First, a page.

The I-153 saw combat during the Winter War against Finland (1939-1940), probably suffering heavy losses against the small Finnish air force.
On 22 June 1941, the I-153 made up one-third of the Soviet fighter forces in the western parts of the Soviet Union, accounting for around 1,500 of the 4,226 fighters available at the start of the German invasion. A vast number of aircraft were destroyed in the first few days of the fighting, but enough I-153s survived for them to play a major part in the early part of the fighting, and they were responsible for most of the 800 German aircraft claimed between 22 June and 5 July. The I-153 remained in use as a front line fighter until early in 1942, but by then very few aircraft were still intact, having been lost in the air, on the ground and while acting as ground attack aircraft. The surviving aircraft remained in use in secondary roles into 1943, although they were also used as ground attack aircraft. By the middle of 1943, the Red Air Force only had 36 I-153s on its strength. A few remained in service in the Far East as late as 1945.
The I-153 Chaika (Seagull) was a Soviet biplane fighter of the 1930s and 1940s. It was created by the Polikarpov Design Bureau in 1938. It is a modification (3rd variant) of the earlier I-15 fighter, as shown in the designation. The Chaika was considered to be the fastest biplane in the world. However, at the start of hostilities between the Soviet Union and Germany, the I-153 could not compete on equal terms with the German Messerschmitt Bf 109 and therefore was mainly used in ground attack roles.
For many years, Soviet pilots considered the I-16 to be the most dangerous aircraft in a spin. Therefore, when flight testing the I-153 with the M-25 engine in March and April of 1939, the VVS Command paid special attention to its spin characteristics. Initially, the matter remained unresolved. However, in the summer of 1939, when the new aircraft saw action against the Japanese in Mongolia, NII VVS returned to this crucial point. Test results were disappointing. By the third full rotation the I-153 would go into a flat spin; the engine would cease by the fifth formation, after which spin recovery would become extremely difficult. Lowering the landing gear in order to shift the center of gravity did not help. The Chaika still took a significant amount of time to recover.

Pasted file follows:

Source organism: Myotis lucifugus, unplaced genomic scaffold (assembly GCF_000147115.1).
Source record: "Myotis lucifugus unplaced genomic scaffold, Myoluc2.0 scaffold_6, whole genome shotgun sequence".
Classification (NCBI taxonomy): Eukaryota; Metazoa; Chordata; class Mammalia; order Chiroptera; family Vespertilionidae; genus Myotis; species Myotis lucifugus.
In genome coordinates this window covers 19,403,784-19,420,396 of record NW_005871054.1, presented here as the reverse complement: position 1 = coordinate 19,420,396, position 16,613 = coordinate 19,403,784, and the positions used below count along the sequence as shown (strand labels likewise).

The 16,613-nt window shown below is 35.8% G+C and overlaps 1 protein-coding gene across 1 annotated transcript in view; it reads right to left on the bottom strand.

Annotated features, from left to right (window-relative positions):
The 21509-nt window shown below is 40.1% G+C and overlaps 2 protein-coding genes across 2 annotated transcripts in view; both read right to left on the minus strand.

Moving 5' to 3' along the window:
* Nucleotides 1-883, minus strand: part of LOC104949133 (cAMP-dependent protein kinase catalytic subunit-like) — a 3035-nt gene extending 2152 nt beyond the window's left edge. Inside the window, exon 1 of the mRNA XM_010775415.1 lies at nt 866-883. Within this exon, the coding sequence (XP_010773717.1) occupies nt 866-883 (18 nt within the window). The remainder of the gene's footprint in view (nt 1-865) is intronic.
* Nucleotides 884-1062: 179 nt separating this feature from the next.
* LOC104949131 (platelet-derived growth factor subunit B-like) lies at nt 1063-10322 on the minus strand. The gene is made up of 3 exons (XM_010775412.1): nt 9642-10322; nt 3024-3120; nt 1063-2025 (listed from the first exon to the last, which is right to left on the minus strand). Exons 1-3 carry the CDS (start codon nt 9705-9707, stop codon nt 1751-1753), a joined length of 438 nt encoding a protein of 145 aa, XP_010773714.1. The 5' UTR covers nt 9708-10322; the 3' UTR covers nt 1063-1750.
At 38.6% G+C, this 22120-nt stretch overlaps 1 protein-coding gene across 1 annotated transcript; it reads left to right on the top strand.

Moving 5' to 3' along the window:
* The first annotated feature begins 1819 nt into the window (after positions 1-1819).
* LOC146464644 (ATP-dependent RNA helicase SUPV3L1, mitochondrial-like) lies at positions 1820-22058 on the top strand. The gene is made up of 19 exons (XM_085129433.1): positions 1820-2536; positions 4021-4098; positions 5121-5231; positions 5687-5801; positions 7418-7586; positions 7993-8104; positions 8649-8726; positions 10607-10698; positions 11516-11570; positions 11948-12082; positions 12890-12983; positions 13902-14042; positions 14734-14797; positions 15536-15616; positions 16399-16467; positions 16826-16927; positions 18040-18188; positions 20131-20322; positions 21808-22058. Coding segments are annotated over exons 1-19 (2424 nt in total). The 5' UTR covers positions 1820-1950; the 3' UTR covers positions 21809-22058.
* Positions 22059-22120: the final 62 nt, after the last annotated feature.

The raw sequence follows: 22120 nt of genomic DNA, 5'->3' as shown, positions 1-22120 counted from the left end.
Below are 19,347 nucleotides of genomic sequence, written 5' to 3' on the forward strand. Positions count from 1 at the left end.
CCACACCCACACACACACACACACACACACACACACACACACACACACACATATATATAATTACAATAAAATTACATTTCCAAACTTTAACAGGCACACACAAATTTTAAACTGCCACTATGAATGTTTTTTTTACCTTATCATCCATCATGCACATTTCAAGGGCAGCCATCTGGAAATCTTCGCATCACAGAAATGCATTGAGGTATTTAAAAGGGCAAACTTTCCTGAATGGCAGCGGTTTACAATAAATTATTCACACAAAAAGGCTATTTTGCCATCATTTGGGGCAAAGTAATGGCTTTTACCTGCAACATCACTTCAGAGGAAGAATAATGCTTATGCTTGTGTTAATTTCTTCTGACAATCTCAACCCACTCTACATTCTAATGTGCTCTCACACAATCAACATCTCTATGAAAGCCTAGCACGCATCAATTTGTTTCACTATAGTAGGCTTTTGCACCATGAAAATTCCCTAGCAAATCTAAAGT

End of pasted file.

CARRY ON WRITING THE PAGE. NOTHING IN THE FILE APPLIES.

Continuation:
|Polikarpov Design Bureau (Опытное конструкторское бюро Поликарпова)|
|I-15||I-15 WR · I-15 M-22 · I-15 M-25 · I-15bis · Krasnolutsky's I-15bis|
|I-153||I-153 M-62 · Zhukovsky's I-153-M62 · I-153P|
|I-16||I-16 type 5 · I-16 type 10 · I-16 type 18 · I-16 type 24 · I-16 type 27 · I-16 type 28|
|I-180||I-180S · I-185 (M-71) · I-185 (M-82)|
|Twin-engine fighters||TIS MA|
|Bombers||Po-2 · Po-2M|
|Export||␗I-15bis · ␗I-153 M-62 · ␗I-16 type 5 · ␗I-16 type 10 · ␗I-16 type 17 · ␗I-16 Chung 28|
|I-15||I-15 WR · I-15 M-22 · I-15 M-25 · I-15bis · Krasnolutsky's I-15bis|
|I-153 M-62 · Zhukovsky's I-153-M62 · I-153P|
|I-16||I-16 type 5 · I-16 type 10 · I-16 type 18 · I-16 type 24 · I-16 type 27 · I-16 type 28 · I-180S|
|I-185||I-185 (M-71) · I-185 (M-82)|
|MiG-3||MiG-3-15 · MiG-3-15 (BK) · MiG-3-34|
|LaGG||I-301 · LaGG-3-4 · LaGG-3-8 · LaGG-3-11 · LaGG-3-23 · LaGG-3-34 · LaGG-3-35 · LaGG-3-66|
|La||La-5 · La-5F · La-5FN · La-7 · Dolgushin's La-7 · La-7B-20 · La-9 · La-11|
|Yak-1/7||Yak-1 · Yak-1B · Yak-7B|
|Yak-3||Yak-3 · Yak-3P · Yak-3T · Yak-3U · Yak-3 (VK-107)|
|Yak-9||Yak-9 · Yak-9B · Golovachev's Yak-9M · Yak-9T · Yak-9K · Yak-9U · Yak-9UT · Yak-9P|
|Other countries||▂P-40E-1 · ▂P-47D-27 · ▂Hurricane Mk IIB · ▂Fw 190 D-9 · ▂Spitfire Mk IXc|
|P-39||▂P-39K-1 · ▂Pokryshkin's P-39N-0 · ▂P-39Q-15|
|P-63||▂P-63A-5 · ▂P-63A-10 · ▂P-63C-5|